This morning members of the Joint Chiefs have been testifying before the Senate Armed Service Committee. They included Marine Commandant General James Amos, Army Chief of Staff General George Casey, Marine General James Cartwright, Chief of Naval Operations Admiral Gary Roughead, and Air Force Chief of Staff General Norton Schwartz. The results of their testimony depends on who is doing the spinning. Generally (pun intended), it was assumed their statements would be negative. But here are some highlights:
Cartwright stated in his testimony that implementing change at a time of war might actually be preferable because troops are focused on their mission. “The challenges associated with making a change of any kind that seem enormous during periods of inactivity become less distracting when you are defending your nation and comrades,” he said.
Schwartz predicted the risk to his force would be moderate. He suggested, however, deferring any policy changes until 2012 so as not to place any “additional discretionary demands on our leadership cadres in Afghanistan at this particularly challenging time.”
Roughead said it was likely that some highly trained combat sailors, including Navy SEALs, might refuse to re-enlist in protest of the personnel change. But, he said, he did not think any long-term damage would occur if certain steps were taken, such as increased training, and he recommended repeal.
Casey said the policy shift, if implemented properly, wouldn’t keep the Army from doing its job, and he predicted repeal would pose only a moderate risk to his force. But, he added, changing the law now would “add another level of stress to any already stretched force” and be more difficult on the Army, particularly its combat units, than the recent Pentagon study suggests.
Amos: “If the law is changed, successfully implementing repeal and assimilating openly homosexual Marines into the tightly woven fabric of our combat units has strong potential for disruption at the small unit level, as it will no doubt divert leadership attention away from an almost singular focus of preparing units for combat.”
Here is SLDN’s take:
Majority of Chiefs Back Repeal of “Don’t Ask”; Underscore Integrity and Process
“A clear majority of the service chiefs support repeal this year. Now, it’s up to the Senate. The National Defense Authorization Act, which includes the repeal provisions, must be called up in the Senate early next week under a reasonable approach that insures senators on both sides of the aisle a fair shot at amendments and debate. No debate on the merits of the bill will happen unless a handful of Republicans break off and support funding our troops. After the release of the Pentagon report, we now know that 92% of service members are just fine working with their gay, lesbian, and bisexual colleagues; of those 89% in Army combat arms units and 84% in Marine combat arms units. Their attitudes mirror that of most Americans, along with our Commander in Chief, the Secretary of Defense, and the Chairman of the Joint Chiefs of Staff. As each of them have said, the time to repeal the discriminatory law is now,” said Aubrey Sarvis, Army veteran and executive director for Servicemembers Legal Defense Network.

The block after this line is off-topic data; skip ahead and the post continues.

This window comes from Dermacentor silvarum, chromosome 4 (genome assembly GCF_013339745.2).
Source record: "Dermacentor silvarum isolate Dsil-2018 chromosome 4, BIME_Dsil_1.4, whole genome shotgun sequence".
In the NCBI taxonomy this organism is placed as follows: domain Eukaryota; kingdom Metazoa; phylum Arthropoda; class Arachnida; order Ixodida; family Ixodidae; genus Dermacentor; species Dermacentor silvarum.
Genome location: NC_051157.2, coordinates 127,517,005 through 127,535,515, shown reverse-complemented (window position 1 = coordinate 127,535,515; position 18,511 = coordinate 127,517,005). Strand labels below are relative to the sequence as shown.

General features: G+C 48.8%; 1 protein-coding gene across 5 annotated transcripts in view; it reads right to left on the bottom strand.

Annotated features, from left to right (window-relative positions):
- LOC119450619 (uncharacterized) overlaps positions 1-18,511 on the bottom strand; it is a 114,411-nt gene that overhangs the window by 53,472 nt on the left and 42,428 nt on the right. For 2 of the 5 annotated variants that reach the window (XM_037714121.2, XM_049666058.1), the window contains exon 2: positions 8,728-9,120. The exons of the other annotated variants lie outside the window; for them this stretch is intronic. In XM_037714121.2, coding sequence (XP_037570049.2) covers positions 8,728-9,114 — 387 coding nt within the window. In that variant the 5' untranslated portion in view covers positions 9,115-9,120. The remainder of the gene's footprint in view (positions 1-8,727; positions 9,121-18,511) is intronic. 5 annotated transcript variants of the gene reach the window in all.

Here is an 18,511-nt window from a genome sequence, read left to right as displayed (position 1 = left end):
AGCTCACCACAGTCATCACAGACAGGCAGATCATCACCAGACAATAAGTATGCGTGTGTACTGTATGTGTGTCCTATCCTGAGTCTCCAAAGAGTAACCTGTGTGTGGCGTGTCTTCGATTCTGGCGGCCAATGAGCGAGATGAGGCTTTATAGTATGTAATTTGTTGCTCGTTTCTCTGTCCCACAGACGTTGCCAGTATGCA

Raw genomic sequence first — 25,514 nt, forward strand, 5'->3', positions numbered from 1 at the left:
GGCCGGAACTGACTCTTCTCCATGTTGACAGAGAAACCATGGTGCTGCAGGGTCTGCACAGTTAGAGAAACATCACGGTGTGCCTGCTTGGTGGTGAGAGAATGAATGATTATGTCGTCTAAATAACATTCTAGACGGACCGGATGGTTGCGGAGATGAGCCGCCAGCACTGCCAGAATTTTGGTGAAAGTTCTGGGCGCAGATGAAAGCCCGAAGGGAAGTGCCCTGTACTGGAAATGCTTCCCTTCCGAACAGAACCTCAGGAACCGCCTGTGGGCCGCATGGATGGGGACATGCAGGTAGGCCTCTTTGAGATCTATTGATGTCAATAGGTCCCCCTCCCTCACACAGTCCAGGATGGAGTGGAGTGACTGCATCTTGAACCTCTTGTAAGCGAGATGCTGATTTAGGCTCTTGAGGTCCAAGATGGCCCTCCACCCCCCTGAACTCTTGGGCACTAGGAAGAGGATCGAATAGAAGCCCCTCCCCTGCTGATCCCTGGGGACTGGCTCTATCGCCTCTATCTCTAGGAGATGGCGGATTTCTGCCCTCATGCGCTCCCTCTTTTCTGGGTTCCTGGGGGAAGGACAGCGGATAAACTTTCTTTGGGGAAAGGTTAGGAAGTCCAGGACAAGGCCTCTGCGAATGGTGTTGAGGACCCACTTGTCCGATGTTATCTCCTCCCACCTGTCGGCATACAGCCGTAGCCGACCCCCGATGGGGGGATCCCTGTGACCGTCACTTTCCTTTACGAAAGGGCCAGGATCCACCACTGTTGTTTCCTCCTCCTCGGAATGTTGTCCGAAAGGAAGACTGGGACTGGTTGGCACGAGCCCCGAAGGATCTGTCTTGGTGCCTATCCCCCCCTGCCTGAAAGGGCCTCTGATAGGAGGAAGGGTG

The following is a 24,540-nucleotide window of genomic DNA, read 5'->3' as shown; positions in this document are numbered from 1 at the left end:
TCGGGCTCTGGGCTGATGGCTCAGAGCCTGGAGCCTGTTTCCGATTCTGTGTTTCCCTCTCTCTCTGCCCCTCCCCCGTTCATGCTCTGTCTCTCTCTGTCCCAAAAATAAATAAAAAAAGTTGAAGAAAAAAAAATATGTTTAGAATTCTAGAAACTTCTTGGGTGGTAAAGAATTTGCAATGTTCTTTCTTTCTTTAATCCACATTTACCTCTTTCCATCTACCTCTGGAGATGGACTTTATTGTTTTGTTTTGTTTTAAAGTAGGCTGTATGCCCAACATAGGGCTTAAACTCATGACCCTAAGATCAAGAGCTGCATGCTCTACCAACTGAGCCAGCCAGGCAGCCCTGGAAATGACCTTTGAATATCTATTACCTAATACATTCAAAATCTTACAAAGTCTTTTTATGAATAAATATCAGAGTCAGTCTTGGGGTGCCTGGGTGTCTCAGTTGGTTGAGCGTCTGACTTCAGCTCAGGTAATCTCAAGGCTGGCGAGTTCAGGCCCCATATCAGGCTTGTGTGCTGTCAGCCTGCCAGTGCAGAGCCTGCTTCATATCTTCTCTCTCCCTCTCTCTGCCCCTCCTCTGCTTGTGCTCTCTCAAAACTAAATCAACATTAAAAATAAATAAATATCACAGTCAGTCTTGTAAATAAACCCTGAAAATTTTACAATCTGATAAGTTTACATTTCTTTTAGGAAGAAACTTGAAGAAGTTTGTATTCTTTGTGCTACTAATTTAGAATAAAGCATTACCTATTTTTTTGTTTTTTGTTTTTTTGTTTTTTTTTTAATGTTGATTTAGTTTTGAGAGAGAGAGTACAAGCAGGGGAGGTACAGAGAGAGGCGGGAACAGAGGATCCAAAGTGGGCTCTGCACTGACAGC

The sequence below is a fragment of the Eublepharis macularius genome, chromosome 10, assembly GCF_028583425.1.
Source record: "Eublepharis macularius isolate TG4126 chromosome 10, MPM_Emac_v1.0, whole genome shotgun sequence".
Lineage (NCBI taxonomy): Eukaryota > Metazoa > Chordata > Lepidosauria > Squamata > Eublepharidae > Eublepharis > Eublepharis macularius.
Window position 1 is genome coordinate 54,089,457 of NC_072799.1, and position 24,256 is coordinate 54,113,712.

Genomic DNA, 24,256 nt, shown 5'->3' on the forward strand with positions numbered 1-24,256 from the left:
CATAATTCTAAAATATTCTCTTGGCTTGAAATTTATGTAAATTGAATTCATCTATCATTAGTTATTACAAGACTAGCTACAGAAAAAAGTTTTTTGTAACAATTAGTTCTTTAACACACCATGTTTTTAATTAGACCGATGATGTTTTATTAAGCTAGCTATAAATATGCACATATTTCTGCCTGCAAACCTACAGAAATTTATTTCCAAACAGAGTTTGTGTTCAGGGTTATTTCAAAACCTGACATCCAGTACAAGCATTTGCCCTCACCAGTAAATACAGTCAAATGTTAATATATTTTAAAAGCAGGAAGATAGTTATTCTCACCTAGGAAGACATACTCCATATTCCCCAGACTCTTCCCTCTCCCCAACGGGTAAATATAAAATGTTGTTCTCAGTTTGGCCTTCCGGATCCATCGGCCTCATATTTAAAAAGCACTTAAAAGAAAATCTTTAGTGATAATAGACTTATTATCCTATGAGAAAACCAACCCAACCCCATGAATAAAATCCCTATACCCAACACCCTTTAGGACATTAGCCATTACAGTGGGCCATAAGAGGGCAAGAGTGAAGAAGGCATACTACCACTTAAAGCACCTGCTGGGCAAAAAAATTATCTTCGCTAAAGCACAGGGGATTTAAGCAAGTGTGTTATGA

Cartwright: “Character and appeal of the [military] lies in its equality, opportunity, and the inclusive character of our organizational ethos.”
Casey: Repeal would not keep us from “accomplishing our worldwide missions – including combat ops.”
Roughead: Repeal “will not fundamentally change who we are and what we do.”
My take: better than expected. Overall, no one said it could not be done. But still no mention of why it MUST be done: DADT removes resources from the battlefield, thus endangering the lives of combat troops. I think the general idea remains that “it might be the right thing to do, but should we do it in a time of war?” Admiral Mullen has made statements that he believes the change is the “right thing to do”, but we still need vets to stand up and say “we will have a better, stronger, more effective military as a result of repeal”.
The voices of combat veterans need to be heard. Anyone who has been in combat and seriously questioned if he or she will survive the next 10 minutes, knows that they don’t care who is fighting next to them so long as they can help them get through those next 10 minutes. DADT dishonors the experiences of combat veterans by trivializing the sacrifices they have made and the battlefield experiences they have endured.
Danny Ingram, National President
American Veterans for Equal Rights.